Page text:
How Do Workers Get Religious Exemptions from Vaccine Mandates? It’s Complicated
As workers throughout the U.S. rally against COVID-19 vaccine mandates, the federal agency charged with preventing workplace discrimination has updated its guidance on how employers should navigate religious-based requests for exemptions.
But the EEOC's guidance may do little to sort the legal boundaries for religious accommodation requests being tested in courtrooms across the country. These cases can be complex because employers have a right to probe whether a worker's stated religious belief actually conflicts with vaccination.
“That’s essentially the $64,000 question,” says Blank Rome's Gus Sandstrom, a labor and employment lawyer. “That’s where all the complication lies.”
Workers have a right to a religious exemption under Title VII of the Civil Right Act, Sandstrom explains. Aside from a narrow set of employers who aren't engaged in interstate commerce, he says, the law covers nearly all U.S. employers and therefore nearly all U.S. workers. Even without the federal law, he said, a parallel state law would almost certainly require religious accommodation.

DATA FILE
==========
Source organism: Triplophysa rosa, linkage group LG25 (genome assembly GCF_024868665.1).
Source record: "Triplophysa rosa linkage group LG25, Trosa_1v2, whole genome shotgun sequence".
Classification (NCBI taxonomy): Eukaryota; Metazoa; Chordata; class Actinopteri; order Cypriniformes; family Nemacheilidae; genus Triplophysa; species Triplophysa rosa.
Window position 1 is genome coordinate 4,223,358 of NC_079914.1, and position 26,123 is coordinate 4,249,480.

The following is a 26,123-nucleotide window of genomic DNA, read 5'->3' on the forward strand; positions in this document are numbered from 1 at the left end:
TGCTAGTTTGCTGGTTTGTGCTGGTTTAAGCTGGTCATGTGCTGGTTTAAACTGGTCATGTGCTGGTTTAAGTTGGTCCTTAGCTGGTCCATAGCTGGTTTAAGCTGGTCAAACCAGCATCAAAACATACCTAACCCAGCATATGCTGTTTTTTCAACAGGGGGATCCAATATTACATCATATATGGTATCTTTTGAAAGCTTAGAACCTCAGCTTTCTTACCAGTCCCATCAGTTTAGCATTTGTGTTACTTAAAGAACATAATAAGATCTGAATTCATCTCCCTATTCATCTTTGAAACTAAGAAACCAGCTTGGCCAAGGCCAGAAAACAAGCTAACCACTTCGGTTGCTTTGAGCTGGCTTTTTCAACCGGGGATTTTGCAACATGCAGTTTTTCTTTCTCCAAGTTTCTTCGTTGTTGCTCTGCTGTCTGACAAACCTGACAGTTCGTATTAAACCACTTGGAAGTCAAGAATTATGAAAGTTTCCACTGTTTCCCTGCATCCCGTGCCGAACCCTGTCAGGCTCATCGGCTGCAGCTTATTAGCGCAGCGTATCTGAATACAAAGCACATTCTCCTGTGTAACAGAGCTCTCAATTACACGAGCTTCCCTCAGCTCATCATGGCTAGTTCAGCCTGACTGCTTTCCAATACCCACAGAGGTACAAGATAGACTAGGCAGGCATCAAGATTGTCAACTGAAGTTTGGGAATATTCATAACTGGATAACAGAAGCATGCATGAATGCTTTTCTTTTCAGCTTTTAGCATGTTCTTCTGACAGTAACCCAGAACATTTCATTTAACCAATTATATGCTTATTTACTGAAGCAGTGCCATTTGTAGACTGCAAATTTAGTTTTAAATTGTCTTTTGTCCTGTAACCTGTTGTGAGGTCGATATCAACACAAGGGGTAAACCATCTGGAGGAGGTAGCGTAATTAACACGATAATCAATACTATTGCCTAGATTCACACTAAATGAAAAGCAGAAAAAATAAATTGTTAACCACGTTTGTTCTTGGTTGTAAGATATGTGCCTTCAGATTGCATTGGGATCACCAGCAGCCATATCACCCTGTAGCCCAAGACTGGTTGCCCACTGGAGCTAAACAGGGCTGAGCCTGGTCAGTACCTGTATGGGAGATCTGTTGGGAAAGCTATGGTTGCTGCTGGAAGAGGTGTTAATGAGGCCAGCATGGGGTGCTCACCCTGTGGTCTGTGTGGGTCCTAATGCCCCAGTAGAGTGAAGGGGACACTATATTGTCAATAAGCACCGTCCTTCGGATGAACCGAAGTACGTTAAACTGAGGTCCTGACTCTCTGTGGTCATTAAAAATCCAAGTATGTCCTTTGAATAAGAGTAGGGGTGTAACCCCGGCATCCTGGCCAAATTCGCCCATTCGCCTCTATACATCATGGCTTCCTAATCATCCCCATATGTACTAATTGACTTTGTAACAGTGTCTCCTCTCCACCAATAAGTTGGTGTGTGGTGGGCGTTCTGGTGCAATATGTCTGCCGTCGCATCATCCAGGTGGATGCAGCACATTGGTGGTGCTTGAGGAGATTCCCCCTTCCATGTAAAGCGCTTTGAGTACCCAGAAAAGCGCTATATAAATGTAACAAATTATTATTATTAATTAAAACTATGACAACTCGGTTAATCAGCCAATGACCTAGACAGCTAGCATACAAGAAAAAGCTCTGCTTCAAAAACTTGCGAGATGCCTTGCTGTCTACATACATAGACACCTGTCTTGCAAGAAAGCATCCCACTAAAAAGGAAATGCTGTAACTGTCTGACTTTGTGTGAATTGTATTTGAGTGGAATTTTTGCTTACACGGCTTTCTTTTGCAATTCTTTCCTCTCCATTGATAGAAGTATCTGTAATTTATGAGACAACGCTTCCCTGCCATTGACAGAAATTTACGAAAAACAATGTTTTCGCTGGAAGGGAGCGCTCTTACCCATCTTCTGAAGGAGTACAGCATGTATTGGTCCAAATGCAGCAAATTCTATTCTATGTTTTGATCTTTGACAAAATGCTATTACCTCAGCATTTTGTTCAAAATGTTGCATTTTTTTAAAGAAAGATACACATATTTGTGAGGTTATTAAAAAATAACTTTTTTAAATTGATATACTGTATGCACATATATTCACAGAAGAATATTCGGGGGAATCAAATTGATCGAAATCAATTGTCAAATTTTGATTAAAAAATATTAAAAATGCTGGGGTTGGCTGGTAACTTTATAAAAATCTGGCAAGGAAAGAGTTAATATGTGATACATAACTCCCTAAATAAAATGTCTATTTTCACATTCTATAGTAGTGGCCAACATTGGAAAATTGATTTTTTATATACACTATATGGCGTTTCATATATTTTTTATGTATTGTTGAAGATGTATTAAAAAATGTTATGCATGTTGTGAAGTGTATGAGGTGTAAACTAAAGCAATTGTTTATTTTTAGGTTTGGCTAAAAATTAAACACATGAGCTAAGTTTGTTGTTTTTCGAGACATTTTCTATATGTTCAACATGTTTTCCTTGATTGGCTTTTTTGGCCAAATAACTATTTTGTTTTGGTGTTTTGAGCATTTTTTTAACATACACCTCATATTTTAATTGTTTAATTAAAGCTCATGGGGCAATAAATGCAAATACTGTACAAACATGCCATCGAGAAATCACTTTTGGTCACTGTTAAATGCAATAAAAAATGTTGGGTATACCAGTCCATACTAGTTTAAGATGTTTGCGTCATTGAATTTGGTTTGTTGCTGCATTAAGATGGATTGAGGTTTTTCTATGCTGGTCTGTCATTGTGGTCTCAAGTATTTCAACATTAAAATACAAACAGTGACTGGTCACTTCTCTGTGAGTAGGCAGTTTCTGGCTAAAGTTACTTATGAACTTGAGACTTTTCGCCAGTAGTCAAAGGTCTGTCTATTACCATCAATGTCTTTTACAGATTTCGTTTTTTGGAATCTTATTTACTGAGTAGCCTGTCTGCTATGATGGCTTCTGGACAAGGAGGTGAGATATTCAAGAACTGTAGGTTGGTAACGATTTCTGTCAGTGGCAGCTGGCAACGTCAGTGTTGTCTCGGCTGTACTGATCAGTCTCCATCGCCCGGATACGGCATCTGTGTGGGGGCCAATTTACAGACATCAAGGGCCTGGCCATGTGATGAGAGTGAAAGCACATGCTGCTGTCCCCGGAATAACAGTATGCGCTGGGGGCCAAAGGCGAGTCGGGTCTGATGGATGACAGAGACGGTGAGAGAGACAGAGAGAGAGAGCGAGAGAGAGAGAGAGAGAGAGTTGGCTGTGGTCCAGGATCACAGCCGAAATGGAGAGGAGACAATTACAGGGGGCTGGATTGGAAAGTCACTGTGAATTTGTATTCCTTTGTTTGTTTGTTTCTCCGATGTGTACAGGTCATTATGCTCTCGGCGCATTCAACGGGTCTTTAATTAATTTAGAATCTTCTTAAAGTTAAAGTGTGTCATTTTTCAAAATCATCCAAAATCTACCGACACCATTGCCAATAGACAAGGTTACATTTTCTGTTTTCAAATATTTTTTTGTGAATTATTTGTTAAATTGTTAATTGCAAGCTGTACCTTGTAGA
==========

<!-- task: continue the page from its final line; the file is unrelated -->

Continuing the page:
“Every employer should assume it applies to them,” Sandstrom says.
While the high court in TWA v. Hardison provided some guidance for employers on whether they're actually required to grant the accommodation, the definition of undue burden continues to evolve.
“This now will be a rapidly developing area of the law, simply because there are so many, and so varied, requests that are coming in, that are based on religion," Sandstrom says.
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“How Do Workers Get Religious Exemptions from Vaccine Mandates? It’s Complicated,” by Alexis Keenan was published in Yahoo! Finance on October 28, 2021.